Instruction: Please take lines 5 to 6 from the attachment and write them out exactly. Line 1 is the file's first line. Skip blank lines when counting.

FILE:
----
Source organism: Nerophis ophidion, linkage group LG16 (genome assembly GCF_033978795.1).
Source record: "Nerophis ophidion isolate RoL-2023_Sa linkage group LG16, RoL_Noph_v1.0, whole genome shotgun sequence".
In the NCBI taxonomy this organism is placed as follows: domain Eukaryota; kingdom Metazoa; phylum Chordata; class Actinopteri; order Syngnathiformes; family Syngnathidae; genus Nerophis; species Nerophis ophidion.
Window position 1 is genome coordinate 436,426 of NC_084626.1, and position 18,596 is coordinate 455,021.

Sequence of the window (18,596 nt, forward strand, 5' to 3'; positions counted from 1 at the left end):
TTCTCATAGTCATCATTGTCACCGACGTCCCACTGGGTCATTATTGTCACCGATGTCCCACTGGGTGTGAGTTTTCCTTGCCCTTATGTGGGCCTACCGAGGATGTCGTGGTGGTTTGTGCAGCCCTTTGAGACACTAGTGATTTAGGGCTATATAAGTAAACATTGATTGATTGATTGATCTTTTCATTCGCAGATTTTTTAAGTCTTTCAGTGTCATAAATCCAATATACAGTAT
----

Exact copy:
Sequence of the window (18,596 nt, forward strand, 5' to 3'; positions counted from 1 at the left end):
TTCTCATAGTCATCATTGTCACCGACGTCCCACTGGGTCATTATTGTCACCGATGTCCCACTGGGTGTGAGTTTTCCTTGCCCTTATGTGGGCCTACCGAGGATGTCGTGGTGGTTTGTGCAGCCCTTTGAGACACTAGTGATTTAGGGCTATATAAGTAAACATTGATTGATTGATTGATCTTTTCATTCGCAGATTTTTTAAGTCTTTCAGTGTCATAAATCCAATATACAGTAT